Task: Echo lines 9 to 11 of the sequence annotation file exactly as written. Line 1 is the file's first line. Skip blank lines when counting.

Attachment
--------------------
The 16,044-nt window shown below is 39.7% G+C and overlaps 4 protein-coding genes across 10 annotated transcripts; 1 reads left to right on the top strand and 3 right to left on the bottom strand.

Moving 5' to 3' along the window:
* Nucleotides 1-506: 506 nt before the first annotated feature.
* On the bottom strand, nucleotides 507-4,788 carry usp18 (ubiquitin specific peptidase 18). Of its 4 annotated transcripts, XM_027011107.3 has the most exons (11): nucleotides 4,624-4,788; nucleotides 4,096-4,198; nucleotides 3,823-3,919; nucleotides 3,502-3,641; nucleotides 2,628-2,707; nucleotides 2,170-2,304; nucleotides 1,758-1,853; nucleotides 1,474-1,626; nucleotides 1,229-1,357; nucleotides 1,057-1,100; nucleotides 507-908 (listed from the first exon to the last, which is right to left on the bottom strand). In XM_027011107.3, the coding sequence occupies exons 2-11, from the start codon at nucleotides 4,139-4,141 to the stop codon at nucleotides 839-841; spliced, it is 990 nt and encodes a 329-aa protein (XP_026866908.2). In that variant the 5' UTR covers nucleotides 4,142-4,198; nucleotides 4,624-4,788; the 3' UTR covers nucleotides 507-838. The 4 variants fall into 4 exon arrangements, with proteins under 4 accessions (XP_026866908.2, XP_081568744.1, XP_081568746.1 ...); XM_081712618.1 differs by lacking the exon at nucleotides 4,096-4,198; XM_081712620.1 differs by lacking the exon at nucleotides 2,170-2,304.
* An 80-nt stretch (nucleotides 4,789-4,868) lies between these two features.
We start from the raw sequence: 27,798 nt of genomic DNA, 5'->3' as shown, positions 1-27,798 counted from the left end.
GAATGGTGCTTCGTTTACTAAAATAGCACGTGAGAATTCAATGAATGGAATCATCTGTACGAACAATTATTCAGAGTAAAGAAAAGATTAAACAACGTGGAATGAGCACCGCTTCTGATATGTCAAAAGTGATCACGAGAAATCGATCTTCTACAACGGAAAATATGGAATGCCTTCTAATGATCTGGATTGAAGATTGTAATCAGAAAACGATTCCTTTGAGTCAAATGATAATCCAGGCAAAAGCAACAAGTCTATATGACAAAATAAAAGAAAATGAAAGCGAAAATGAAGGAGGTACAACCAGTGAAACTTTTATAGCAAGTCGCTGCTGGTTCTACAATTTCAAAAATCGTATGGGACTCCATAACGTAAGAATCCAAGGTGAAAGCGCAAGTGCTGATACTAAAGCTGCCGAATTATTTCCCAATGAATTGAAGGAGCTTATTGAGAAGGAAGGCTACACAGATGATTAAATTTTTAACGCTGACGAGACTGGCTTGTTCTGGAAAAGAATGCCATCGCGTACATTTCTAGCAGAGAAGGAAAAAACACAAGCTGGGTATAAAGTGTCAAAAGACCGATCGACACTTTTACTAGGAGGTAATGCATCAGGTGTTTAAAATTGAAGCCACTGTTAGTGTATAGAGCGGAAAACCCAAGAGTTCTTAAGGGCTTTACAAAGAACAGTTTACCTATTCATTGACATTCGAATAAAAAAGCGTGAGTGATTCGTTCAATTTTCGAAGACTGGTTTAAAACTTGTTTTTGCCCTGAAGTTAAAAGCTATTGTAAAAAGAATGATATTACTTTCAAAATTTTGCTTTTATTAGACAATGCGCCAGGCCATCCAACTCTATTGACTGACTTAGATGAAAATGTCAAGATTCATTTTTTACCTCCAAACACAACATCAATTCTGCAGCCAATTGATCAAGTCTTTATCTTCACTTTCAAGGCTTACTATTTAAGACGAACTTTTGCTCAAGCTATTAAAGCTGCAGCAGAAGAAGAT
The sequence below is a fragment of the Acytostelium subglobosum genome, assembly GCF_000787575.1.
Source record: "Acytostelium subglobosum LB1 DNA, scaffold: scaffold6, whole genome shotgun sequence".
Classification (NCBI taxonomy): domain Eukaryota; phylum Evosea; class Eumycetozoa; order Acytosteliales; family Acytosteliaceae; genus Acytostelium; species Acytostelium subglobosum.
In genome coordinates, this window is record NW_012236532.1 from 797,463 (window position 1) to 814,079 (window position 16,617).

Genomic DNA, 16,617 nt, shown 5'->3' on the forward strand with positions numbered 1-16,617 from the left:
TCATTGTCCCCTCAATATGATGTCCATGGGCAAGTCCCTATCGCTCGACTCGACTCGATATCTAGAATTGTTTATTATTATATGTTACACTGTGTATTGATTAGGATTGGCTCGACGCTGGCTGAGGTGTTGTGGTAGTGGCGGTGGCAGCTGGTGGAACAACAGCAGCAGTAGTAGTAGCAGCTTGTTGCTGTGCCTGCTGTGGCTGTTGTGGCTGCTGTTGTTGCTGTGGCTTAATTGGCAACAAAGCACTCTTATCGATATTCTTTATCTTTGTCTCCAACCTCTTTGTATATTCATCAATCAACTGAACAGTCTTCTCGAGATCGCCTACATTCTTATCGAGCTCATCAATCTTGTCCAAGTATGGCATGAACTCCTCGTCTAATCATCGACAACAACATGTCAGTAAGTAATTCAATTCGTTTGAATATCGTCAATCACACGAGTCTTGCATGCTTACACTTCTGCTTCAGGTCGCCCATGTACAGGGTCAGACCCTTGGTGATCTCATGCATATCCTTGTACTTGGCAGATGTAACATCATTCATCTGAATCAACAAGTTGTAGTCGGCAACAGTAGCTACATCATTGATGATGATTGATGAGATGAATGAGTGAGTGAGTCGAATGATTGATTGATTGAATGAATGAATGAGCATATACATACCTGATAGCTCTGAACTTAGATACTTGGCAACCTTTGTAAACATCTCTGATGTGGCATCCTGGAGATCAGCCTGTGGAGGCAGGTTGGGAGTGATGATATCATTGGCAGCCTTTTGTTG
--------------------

Source record: "Acytostelium subglobosum LB1 DNA, scaffold: scaffold6, whole genome shotgun sequence".
Classification (NCBI taxonomy): domain Eukaryota; phylum Evosea; class Eumycetozoa; order Acytosteliales; family Acytosteliaceae; genus Acytostelium; species Acytostelium subglobosum.
In genome coordinates, this window is record NW_012236532.1 from 797,463 (window position 1) to 814,079 (window position 16,617).